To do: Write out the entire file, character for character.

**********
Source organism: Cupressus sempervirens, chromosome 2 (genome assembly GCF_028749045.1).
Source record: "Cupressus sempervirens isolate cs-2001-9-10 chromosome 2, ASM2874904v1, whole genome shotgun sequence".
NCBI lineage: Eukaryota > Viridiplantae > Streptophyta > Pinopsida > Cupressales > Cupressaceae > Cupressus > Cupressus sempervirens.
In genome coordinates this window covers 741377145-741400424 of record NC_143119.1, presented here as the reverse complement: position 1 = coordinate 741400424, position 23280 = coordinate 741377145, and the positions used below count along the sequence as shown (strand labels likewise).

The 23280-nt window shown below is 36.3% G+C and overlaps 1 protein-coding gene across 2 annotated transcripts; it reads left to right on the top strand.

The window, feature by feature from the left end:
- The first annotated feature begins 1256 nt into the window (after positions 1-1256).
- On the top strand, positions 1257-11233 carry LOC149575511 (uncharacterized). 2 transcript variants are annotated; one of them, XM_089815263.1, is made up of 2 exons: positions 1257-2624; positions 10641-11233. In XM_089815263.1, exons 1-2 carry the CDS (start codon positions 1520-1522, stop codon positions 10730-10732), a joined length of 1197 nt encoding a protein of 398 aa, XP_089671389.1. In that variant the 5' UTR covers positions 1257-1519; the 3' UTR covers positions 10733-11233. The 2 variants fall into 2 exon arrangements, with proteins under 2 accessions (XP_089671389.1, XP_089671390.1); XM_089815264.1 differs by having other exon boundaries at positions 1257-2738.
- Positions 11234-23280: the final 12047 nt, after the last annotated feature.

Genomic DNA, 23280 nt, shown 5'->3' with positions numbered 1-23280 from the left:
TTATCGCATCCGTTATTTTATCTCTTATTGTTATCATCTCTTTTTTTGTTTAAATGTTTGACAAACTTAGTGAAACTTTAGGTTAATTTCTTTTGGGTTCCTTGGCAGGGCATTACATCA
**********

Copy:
Source organism: Cupressus sempervirens, chromosome 2 (genome assembly GCF_028749045.1).
Source record: "Cupressus sempervirens isolate cs-2001-9-10 chromosome 2, ASM2874904v1, whole genome shotgun sequence".
NCBI lineage: Eukaryota > Viridiplantae > Streptophyta > Pinopsida > Cupressales > Cupressaceae > Cupressus > Cupressus sempervirens.
In genome coordinates this window covers 741377145-741400424 of record NC_143119.1, presented here as the reverse complement: position 1 = coordinate 741400424, position 23280 = coordinate 741377145, and the positions used below count along the sequence as shown (strand labels likewise).

The 23280-nt window shown below is 36.3% G+C and overlaps 1 protein-coding gene across 2 annotated transcripts; it reads left to right on the top strand.

The window, feature by feature from the left end:
- The first annotated feature begins 1256 nt into the window (after positions 1-1256).
- On the top strand, positions 1257-11233 carry LOC149575511 (uncharacterized). 2 transcript variants are annotated; one of them, XM_089815263.1, is made up of 2 exons: positions 1257-2624; positions 10641-11233. In XM_089815263.1, exons 1-2 carry the CDS (start codon positions 1520-1522, stop codon positions 10730-10732), a joined length of 1197 nt encoding a protein of 398 aa, XP_089671389.1. In that variant the 5' UTR covers positions 1257-1519; the 3' UTR covers positions 10733-11233. The 2 variants fall into 2 exon arrangements, with proteins under 2 accessions (XP_089671389.1, XP_089671390.1); XM_089815264.1 differs by having other exon boundaries at positions 1257-2738.
- Positions 11234-23280: the final 12047 nt, after the last annotated feature.

Genomic DNA, 23280 nt, shown 5'->3' with positions numbered 1-23280 from the left:
TTATCGCATCCGTTATTTTATCTCTTATTGTTATCATCTCTTTTTTTGTTTAAATGTTTGACAAACTTAGTGAAACTTTAGGTTAATTTCTTTTGGGTTCCTTGGCAGGGCATTACATCA